Platinum Metals Rev., 1992, 36, (1), 13
Tungsten-Iridium Alloys at High Temperatures
The benefit of alloying additions of palladium in improving the oxidation resistance of tungsten alloys at elevated temperatures has been reported in this journal recently (1). Now, the enhancement of the high temperature strength of tungsten by alloying with iridium is the subject of a new study at the Arizona State University (2).
The investigators report that dilute alloys containing up to 1 weight per cent iridium in solid solution display considerably enhanced yield and tensile strengths at high temperatures. For a tungsten-0.8 weight per cent iridium alloy, a yield strength improvement of 75 per cent is observed at 1727°C. This gain becomes progressively less marked as the temperature increases towards 2327°C. The incremental strength benefit was found to be linearly dependent on the iridium concentration, consistent with the mechanism of solid solution strengthening by atoms in substitutional positions causing symmetrical lattice distortion. Examination of the fracture behaviour showed that iridium promotes the intergranular failure mode at lower temperatures.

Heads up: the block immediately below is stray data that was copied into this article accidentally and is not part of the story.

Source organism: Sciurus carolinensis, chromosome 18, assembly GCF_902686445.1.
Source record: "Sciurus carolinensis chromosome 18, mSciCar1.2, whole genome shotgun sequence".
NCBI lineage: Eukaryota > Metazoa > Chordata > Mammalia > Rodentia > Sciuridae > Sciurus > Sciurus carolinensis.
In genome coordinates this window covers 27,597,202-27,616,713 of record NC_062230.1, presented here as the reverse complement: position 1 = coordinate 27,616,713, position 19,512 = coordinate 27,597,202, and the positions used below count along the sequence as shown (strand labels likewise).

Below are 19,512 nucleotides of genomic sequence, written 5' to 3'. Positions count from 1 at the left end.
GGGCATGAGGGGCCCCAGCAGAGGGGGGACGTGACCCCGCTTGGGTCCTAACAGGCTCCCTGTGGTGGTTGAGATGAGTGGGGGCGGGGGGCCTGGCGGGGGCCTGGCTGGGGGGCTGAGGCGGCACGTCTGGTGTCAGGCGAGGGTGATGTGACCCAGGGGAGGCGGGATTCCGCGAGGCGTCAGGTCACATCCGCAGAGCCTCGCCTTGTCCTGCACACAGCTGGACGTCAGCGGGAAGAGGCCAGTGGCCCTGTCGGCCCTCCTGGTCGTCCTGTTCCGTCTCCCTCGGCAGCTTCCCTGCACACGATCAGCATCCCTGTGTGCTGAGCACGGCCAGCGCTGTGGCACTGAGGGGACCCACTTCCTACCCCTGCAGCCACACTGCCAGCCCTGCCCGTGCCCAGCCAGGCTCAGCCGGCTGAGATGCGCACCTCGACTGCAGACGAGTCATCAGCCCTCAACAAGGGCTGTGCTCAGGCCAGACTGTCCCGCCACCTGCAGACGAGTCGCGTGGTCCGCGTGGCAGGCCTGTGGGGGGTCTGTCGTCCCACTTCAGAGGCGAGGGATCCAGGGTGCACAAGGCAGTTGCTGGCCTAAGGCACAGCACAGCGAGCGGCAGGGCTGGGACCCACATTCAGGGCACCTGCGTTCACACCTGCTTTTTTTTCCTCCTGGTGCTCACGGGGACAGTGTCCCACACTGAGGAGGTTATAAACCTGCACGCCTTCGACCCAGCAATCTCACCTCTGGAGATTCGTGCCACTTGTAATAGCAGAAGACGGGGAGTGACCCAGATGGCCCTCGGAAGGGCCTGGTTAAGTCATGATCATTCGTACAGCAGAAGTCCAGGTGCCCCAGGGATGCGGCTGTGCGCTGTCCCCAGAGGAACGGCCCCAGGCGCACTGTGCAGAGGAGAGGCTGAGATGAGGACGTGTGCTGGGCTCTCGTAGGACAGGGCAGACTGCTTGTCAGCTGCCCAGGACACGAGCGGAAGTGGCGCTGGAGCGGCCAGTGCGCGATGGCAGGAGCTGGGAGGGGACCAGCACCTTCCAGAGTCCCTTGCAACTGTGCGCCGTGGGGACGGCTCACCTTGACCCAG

These results demonstrate that iridium is a viable alternative to rhenium as a strengthening alloying element in tungsten. Earlier work by the authors has shown that iridium also improves the fabricability of tungsten at ambient temperatures, and is better than rhenium. Such findings should encourage the use of tungsten-iridium alloys in industrial applications.
- 1 C.W.C., Platinum Metals Rev., 1991, 35, ( 3 ), 133
- 2 A. Luo,, K. S. Shin and D. L. Jacobson, Scr. Metall. Mater., 1991, 25, ( 10 ), 2411